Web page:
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Publication numberUS20060062149 A1
Publication typeApplication
Application numberUS 10/711,451
Publication dateMar 23, 2006
Filing dateSep 20, 2004
Priority dateSep 20, 2004
Also published asCN101006685A, EP1792441A1, EP1792441B1, US7408886, WO2006036198A1
Publication number10711451, 711451, US 2006/0062149 A1, US 2006/062149 A1, US 20060062149 A1, US 20060062149A1, US 2006062149 A1, US 2006062149A1, US-A1-20060062149, US-A1-2006062149, US2006/0062149A1, US2006/062149A1, US20060062149 A1, US20060062149A1, US2006062149 A1, US2006062149A1
InventorsKenneth Bednasz
Original AssigneeSony Ericsson Mobile Communications Ab
Export CitationBiBTeX, EndNote, RefMan
External Links: USPTO, USPTO Assignment, Espacenet
Method for providing mobile phone user with accurate capability indicator
US 20060062149 A1
Abstract
A software program in a mobile phone periodically checks the current network connection parameters and compares them to the minimum data throughput requirements of all applications loaded on the mobile phone. If the current parameters fall short of the required parameters for a given application, the mobile phone will shade that application out on the display indicating that the application will not execute at the moment. This saves the user from the frustration experienced in actually launching the application and waiting for the application to fail. If the current parameters meet or exceed the required parameters for a given application, the mobile phone will display that application normally indicating that the application can execute at the moment. If the mobile phone has a color display, the applications that cannot currently execute can be colored differently than applications that can currently execute.
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Claims(7)
1. A method of providing a data capability indication on a mobile phone such that a user can determine whether a particular data application on the mobile phone can currently be executed on the mobile phone network, the method comprising:
(a) obtaining a minimum data throughput requirement for the application;
(b) calculating a current maximum data throughput rate between the mobile phone and the mobile phone network;
(c) determining whether the current data throughput rate is greater than the minimum data throughput requirement of the application;
(d) displaying a positive indicator on the mobile phone that the application can currently be run, if the current data throughput rate is greater than or equal to the minimum data throughput requirement of the application;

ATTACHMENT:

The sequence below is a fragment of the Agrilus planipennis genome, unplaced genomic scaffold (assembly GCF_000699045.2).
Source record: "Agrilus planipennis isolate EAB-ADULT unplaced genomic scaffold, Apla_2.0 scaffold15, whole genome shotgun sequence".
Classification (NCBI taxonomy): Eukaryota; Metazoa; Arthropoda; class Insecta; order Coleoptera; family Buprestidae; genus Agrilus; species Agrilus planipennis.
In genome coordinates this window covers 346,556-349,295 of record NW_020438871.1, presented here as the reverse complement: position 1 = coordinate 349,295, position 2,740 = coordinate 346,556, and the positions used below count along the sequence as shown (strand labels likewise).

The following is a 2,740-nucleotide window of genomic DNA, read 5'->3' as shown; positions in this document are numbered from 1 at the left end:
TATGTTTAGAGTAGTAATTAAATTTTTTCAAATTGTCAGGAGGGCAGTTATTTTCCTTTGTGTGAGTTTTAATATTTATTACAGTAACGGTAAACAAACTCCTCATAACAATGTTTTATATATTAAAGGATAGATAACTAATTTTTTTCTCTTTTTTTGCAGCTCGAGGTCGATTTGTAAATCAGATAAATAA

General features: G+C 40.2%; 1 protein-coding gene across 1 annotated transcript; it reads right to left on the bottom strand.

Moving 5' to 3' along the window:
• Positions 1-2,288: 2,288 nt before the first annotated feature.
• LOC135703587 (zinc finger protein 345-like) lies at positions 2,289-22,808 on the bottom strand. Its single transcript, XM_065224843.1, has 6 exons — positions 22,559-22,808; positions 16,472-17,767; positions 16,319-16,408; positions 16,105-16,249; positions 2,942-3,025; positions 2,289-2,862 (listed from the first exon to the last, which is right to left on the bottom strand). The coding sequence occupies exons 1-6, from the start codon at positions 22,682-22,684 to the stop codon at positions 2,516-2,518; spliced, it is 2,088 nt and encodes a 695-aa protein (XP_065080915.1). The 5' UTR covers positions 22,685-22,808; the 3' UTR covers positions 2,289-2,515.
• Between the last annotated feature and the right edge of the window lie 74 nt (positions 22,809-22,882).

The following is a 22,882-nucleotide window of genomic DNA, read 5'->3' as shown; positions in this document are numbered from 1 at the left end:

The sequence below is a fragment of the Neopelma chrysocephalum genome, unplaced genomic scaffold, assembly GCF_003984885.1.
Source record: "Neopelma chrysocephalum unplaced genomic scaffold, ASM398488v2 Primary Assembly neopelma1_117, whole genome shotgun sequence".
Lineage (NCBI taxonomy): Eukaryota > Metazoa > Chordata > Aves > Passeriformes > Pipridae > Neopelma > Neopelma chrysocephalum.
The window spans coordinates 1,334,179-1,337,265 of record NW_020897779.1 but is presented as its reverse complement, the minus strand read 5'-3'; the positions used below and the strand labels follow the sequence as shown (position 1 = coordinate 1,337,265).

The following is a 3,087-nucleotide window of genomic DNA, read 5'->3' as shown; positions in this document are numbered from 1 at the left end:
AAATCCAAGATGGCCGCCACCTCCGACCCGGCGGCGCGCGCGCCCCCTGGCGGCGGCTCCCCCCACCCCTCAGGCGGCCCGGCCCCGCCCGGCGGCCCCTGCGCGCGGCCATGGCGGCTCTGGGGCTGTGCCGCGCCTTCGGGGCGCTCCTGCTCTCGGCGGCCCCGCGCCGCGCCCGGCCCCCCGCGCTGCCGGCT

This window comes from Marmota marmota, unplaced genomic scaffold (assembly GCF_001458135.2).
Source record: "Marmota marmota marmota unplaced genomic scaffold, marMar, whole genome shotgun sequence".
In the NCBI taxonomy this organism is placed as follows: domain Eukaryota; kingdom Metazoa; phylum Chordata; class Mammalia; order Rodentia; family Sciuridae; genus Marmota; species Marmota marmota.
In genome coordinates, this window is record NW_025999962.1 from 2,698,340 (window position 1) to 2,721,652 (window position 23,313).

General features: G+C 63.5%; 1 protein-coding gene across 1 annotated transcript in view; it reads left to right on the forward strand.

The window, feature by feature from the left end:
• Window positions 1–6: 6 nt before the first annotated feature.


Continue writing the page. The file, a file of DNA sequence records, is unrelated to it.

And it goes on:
(e) displaying a negative indicator on the mobile phone that the application cannot currently be run, if the current data throughput rate is less than the minimum data throughput requirement of the application.
2. The method of claim 1 wherein steps (b) through (e) are repeated periodically to obtain and apply the current maximum data throughput rate between the mobile phone and the mobile phone network.
3. The method of claim 2 wherein the positive indicator appears as the application displayed normally by the mobile phone.
4. The method of claim 2 wherein the negative indicator appears as the application shaded out on the display of the mobile phone.
5. The method of claim 2 wherein the positive indicator appears as the application in a first color on the display of the mobile phone and the negative indicator appears as the application in a second different color on the display of the mobile phone.
6. The method in claim 2 further comprising displaying a current dBm level icon corresponding to the current maximum data throughput rate.
7. The method in claim 2 further comprising displaying a current data throughput rate icon expressed in bits per second corresponding to the current maximum data throughput rate.
Description
BACKGROUND

Mobile phones do not always provide users with an accurate indicator of instantaneous network conditions especially as it pertains to launching and executing data applications that may require higher bandwidths for data throughput than standard voice communications to operate.

The only current signal strength indicator between a mobile phone and its network is a fixed received signal strength indicator (RSSI) scale that is based on the voice communications requirements of the mobile phone. Because the RSSI is based on voice requirements it cannot provide a reliable indication for mobile-to-network data applications that have more stringent data throughput requirements than voice communications.

For example, if a mobile application requiring a data rate that corresponds to −86 dBm is launched from a location having a −101 dBm signal between mobile and network, the RSSI will indicate sufficient signal strength to launch and execute the application. This may be true for voice communications, but is not true for the high speed data application if it has a higher minimum data rate requirement that needs a stronger RF signal strength than −101 dBm. As a result, the data application is likely to fail. This can frustrate and annoy the user since they have been provided misleading signal strength indications.

What is needed is a more reliable and accurate signal strength indicator that can be dynamically tailored to provide an indication whether any particular data application that communicates with the network can be executed from the mobile phone's current location.

SUMMARY

The present invention comprises a system and method for accurately indicating to a mobile phone user the current capabilities of the phone based on the current signal strength.

A software program in the mobile phone periodically checks the current network connection parameters and compares them to the minimum data throughput requirements of all applications loaded on the mobile phone.